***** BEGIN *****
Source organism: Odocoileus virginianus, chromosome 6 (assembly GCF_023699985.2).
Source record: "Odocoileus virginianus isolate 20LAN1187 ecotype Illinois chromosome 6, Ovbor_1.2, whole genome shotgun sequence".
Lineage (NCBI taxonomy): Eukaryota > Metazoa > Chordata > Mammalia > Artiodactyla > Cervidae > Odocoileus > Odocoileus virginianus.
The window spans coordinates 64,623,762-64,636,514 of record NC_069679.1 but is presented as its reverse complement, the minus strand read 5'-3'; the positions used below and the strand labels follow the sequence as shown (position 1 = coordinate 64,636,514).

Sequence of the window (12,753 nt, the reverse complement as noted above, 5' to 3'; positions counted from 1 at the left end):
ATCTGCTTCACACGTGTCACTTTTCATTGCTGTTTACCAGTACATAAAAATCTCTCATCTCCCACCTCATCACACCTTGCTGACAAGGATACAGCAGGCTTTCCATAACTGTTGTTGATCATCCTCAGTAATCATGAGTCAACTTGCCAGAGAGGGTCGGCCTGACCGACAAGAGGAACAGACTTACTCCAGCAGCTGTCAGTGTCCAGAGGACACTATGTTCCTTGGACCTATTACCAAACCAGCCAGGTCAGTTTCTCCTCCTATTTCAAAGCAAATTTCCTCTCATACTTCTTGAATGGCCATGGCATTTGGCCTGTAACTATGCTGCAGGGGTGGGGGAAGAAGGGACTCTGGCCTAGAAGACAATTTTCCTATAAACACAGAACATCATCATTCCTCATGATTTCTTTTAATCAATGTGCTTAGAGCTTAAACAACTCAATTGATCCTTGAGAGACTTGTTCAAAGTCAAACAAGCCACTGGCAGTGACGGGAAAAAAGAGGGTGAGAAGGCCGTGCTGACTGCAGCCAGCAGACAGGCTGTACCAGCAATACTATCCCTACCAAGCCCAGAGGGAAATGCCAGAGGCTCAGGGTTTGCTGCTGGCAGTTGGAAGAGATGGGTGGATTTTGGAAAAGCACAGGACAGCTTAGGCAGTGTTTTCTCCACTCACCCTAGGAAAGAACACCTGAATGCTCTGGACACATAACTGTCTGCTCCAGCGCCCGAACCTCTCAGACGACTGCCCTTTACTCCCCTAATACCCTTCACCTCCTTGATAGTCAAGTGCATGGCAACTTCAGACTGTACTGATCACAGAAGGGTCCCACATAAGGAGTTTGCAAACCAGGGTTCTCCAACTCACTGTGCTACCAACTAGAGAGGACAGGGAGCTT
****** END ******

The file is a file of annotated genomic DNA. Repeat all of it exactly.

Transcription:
Source organism: Odocoileus virginianus, chromosome 6 (assembly GCF_023699985.2).
Source record: "Odocoileus virginianus isolate 20LAN1187 ecotype Illinois chromosome 6, Ovbor_1.2, whole genome shotgun sequence".
Lineage (NCBI taxonomy): Eukaryota > Metazoa > Chordata > Mammalia > Artiodactyla > Cervidae > Odocoileus > Odocoileus virginianus.
The window spans coordinates 64,623,762-64,636,514 of record NC_069679.1 but is presented as its reverse complement, the minus strand read 5'-3'; the positions used below and the strand labels follow the sequence as shown (position 1 = coordinate 64,636,514).

Sequence of the window (12,753 nt, the reverse complement as noted above, 5' to 3'; positions counted from 1 at the left end):
ATCTGCTTCACACGTGTCACTTTTCATTGCTGTTTACCAGTACATAAAAATCTCTCATCTCCCACCTCATCACACCTTGCTGACAAGGATACAGCAGGCTTTCCATAACTGTTGTTGATCATCCTCAGTAATCATGAGTCAACTTGCCAGAGAGGGTCGGCCTGACCGACAAGAGGAACAGACTTACTCCAGCAGCTGTCAGTGTCCAGAGGACACTATGTTCCTTGGACCTATTACCAAACCAGCCAGGTCAGTTTCTCCTCCTATTTCAAAGCAAATTTCCTCTCATACTTCTTGAATGGCCATGGCATTTGGCCTGTAACTATGCTGCAGGGGTGGGGGAAGAAGGGACTCTGGCCTAGAAGACAATTTTCCTATAAACACAGAACATCATCATTCCTCATGATTTCTTTTAATCAATGTGCTTAGAGCTTAAACAACTCAATTGATCCTTGAGAGACTTGTTCAAAGTCAAACAAGCCACTGGCAGTGACGGGAAAAAAGAGGGTGAGAAGGCCGTGCTGACTGCAGCCAGCAGACAGGCTGTACCAGCAATACTATCCCTACCAAGCCCAGAGGGAAATGCCAGAGGCTCAGGGTTTGCTGCTGGCAGTTGGAAGAGATGGGTGGATTTTGGAAAAGCACAGGACAGCTTAGGCAGTGTTTTCTCCACTCACCCTAGGAAAGAACACCTGAATGCTCTGGACACATAACTGTCTGCTCCAGCGCCCGAACCTCTCAGACGACTGCCCTTTACTCCCCTAATACCCTTCACCTCCTTGATAGTCAAGTGCATGGCAACTTCAGACTGTACTGATCACAGAAGGGTCCCACATAAGGAGTTTGCAAACCAGGGTTCTCCAACTCACTGTGCTACCAACTAGAGAGGACAGGGAGCTT